to help usher in a new series of policy education, exploration, and management tools utilizing state of the art computer game designs, technologies, and development skills.
As part of that goal the Serious Games Initiative also plays a greater role in helping to organize and accelerate the adoption of computer games for a variety of challenges facing the world today.
Why do we not have something like this in the UK? Or do we? Who would actually drive this forward – Could Martha Lane Fox and the new Digital Public Services Unit play a role in creating or supporting this kind of initiative?
One comment made to me was that the game series “Sim City” is one example of a game where people make similar kinds of decisions to Government. However, I’m thinking we want to go further then just the traditional “Education” approach to what Government does to actually creating solutions that improve peoples lives directly.
Moving away from gaming, we need to also understand what presence we are creating and how this approach and decision will contribute to the overall outcomes we want to achieve, this should also be considered when thinking about whether you simply want to grab attention or want to develop and build a level of engagement or participation with people.
Scott Gould, has posted an excellent presentation about Social Media Presences which i think can help inform people who want to move from simply attention grabbing to engagement to full participation.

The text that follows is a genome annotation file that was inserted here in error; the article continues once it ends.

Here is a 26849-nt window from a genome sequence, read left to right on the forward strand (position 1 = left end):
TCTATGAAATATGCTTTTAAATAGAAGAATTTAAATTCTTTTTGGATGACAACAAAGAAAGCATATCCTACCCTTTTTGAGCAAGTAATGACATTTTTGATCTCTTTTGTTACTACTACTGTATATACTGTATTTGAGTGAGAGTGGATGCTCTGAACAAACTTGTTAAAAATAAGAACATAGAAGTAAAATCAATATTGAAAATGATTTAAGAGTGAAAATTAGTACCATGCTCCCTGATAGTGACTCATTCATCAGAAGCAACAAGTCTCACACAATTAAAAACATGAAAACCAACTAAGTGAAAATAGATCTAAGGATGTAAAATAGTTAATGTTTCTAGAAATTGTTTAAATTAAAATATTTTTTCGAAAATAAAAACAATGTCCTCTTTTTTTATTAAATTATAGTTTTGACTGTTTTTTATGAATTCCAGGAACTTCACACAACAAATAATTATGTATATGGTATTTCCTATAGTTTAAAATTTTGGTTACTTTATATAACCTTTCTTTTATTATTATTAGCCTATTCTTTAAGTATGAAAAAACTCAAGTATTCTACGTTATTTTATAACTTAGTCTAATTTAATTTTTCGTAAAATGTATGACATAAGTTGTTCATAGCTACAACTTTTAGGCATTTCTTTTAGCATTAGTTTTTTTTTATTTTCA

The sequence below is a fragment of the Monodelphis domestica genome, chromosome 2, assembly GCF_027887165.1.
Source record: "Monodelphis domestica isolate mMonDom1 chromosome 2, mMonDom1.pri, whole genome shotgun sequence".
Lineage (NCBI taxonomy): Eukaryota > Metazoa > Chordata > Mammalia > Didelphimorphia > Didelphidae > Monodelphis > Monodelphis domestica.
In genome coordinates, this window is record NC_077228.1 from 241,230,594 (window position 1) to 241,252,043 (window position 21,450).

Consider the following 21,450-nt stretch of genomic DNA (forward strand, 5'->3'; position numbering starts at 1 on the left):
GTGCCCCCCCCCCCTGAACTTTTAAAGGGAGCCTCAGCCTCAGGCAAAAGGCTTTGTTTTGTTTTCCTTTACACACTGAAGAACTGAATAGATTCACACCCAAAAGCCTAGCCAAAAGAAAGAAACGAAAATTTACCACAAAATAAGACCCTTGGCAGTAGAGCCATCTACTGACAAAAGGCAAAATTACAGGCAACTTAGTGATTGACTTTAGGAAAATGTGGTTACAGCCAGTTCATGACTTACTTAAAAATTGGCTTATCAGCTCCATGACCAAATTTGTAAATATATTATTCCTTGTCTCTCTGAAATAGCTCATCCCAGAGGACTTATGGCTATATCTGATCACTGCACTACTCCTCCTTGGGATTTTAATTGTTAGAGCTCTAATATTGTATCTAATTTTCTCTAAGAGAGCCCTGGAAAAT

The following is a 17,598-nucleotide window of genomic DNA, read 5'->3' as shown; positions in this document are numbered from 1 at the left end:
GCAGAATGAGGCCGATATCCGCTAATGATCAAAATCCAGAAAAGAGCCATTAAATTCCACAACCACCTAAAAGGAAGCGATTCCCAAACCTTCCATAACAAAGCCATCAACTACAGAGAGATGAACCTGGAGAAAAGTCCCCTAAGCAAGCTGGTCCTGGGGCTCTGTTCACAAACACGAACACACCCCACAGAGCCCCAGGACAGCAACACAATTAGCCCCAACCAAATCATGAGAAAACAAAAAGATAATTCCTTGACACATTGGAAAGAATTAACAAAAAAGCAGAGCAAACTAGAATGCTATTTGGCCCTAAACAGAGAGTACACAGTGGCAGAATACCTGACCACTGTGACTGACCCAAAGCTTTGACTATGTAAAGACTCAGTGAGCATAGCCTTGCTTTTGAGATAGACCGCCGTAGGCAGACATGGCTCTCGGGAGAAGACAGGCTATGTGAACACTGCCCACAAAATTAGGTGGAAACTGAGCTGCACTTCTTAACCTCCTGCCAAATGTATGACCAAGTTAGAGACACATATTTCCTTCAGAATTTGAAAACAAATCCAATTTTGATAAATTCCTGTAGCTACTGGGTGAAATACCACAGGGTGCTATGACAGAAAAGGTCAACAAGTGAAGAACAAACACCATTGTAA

I recently read Daniel Suarez’s Daemon and Freedom which is about a billionaire game developer who’s death activates a massive computer program to reshape civilization. It is a rather bloody set of novels but well worth the read. A key point to the books is how an online game morphs into an augmented reality culture that brings about a new kind of democratic society. There are some interesting ideas in the novels that speak to your questions on WoW’s possible impact on government. http://www.thedaemon.com/
We have been spending so much time just increasing knowledge inputs that we seem to be just beginning to consider how to manage them. You identify the next phase which is we will need to be able to engagge with many of these inputs. Your idea about gaming is an insightful one. Government may become more fragmented as a result of Gov 2.0. Maybe we need a 3.0 solution to help us engage or as you say increase our bandwidth. Understanding the gaming solution is a stretch for me as a Boomer, but I do like the idea of gaming as a new paradigm for doing our work. Barry